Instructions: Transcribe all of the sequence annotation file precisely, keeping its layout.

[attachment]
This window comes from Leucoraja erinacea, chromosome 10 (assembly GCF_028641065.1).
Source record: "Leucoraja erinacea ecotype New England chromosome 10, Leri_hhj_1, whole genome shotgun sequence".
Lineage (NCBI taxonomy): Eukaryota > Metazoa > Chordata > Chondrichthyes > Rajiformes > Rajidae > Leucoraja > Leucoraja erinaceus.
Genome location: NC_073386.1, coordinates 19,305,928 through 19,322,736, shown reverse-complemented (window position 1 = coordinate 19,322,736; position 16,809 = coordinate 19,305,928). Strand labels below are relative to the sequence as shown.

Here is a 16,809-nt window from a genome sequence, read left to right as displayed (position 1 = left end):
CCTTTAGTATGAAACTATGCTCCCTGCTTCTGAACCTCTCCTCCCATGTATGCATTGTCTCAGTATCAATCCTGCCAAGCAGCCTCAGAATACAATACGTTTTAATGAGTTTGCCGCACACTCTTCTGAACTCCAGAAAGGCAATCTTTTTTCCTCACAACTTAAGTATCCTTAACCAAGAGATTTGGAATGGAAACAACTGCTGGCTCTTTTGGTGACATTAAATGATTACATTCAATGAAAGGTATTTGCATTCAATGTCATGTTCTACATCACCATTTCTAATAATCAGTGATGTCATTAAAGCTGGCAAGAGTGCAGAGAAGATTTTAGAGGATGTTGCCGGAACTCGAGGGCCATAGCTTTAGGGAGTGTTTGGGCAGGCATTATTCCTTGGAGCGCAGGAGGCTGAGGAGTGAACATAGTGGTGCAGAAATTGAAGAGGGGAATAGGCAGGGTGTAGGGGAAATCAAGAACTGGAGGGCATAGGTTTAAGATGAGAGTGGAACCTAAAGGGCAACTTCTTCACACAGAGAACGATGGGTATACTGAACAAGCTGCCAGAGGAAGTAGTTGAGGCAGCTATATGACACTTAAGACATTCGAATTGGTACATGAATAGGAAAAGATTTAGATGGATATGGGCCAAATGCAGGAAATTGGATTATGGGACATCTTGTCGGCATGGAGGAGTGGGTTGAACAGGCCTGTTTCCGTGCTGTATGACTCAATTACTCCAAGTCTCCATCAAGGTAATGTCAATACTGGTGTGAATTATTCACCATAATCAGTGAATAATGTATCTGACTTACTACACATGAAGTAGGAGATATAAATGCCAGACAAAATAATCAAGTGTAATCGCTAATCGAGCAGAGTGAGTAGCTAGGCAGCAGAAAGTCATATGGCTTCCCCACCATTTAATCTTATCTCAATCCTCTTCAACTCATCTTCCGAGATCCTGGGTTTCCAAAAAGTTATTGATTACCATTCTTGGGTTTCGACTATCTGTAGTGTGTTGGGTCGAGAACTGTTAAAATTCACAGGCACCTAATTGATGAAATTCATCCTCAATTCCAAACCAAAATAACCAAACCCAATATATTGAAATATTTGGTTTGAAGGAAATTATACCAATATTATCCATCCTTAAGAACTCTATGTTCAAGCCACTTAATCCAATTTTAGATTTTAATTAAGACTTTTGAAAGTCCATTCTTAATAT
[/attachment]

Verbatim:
This window comes from Leucoraja erinacea, chromosome 10 (assembly GCF_028641065.1).
Source record: "Leucoraja erinacea ecotype New England chromosome 10, Leri_hhj_1, whole genome shotgun sequence".
Lineage (NCBI taxonomy): Eukaryota > Metazoa > Chordata > Chondrichthyes > Rajiformes > Rajidae > Leucoraja > Leucoraja erinaceus.
Genome location: NC_073386.1, coordinates 19,305,928 through 19,322,736, shown reverse-complemented (window position 1 = coordinate 19,322,736; position 16,809 = coordinate 19,305,928). Strand labels below are relative to the sequence as shown.

Here is a 16,809-nt window from a genome sequence, read left to right as displayed (position 1 = left end):
CCTTTAGTATGAAACTATGCTCCCTGCTTCTGAACCTCTCCTCCCATGTATGCATTGTCTCAGTATCAATCCTGCCAAGCAGCCTCAGAATACAATACGTTTTAATGAGTTTGCCGCACACTCTTCTGAACTCCAGAAAGGCAATCTTTTTTCCTCACAACTTAAGTATCCTTAACCAAGAGATTTGGAATGGAAACAACTGCTGGCTCTTTTGGTGACATTAAATGATTACATTCAATGAAAGGTATTTGCATTCAATGTCATGTTCTACATCACCATTTCTAATAATCAGTGATGTCATTAAAGCTGGCAAGAGTGCAGAGAAGATTTTAGAGGATGTTGCCGGAACTCGAGGGCCATAGCTTTAGGGAGTGTTTGGGCAGGCATTATTCCTTGGAGCGCAGGAGGCTGAGGAGTGAACATAGTGGTGCAGAAATTGAAGAGGGGAATAGGCAGGGTGTAGGGGAAATCAAGAACTGGAGGGCATAGGTTTAAGATGAGAGTGGAACCTAAAGGGCAACTTCTTCACACAGAGAACGATGGGTATACTGAACAAGCTGCCAGAGGAAGTAGTTGAGGCAGCTATATGACACTTAAGACATTCGAATTGGTACATGAATAGGAAAAGATTTAGATGGATATGGGCCAAATGCAGGAAATTGGATTATGGGACATCTTGTCGGCATGGAGGAGTGGGTTGAACAGGCCTGTTTCCGTGCTGTATGACTCAATTACTCCAAGTCTCCATCAAGGTAATGTCAATACTGGTGTGAATTATTCACCATAATCAGTGAATAATGTATCTGACTTACTACACATGAAGTAGGAGATATAAATGCCAGACAAAATAATCAAGTGTAATCGCTAATCGAGCAGAGTGAGTAGCTAGGCAGCAGAAAGTCATATGGCTTCCCCACCATTTAATCTTATCTCAATCCTCTTCAACTCATCTTCCGAGATCCTGGGTTTCCAAAAAGTTATTGATTACCATTCTTGGGTTTCGACTATCTGTAGTGTGTTGGGTCGAGAACTGTTAAAATTCACAGGCACCTAATTGATGAAATTCATCCTCAATTCCAAACCAAAATAACCAAACCCAATATATTGAAATATTTGGTTTGAAGGAAATTATACCAATATTATCCATCCTTAAGAACTCTATGTTCAAGCCACTTAATCCAATTTTAGATTTTAATTAAGACTTTTGAAAGTCCATTCTTAATAT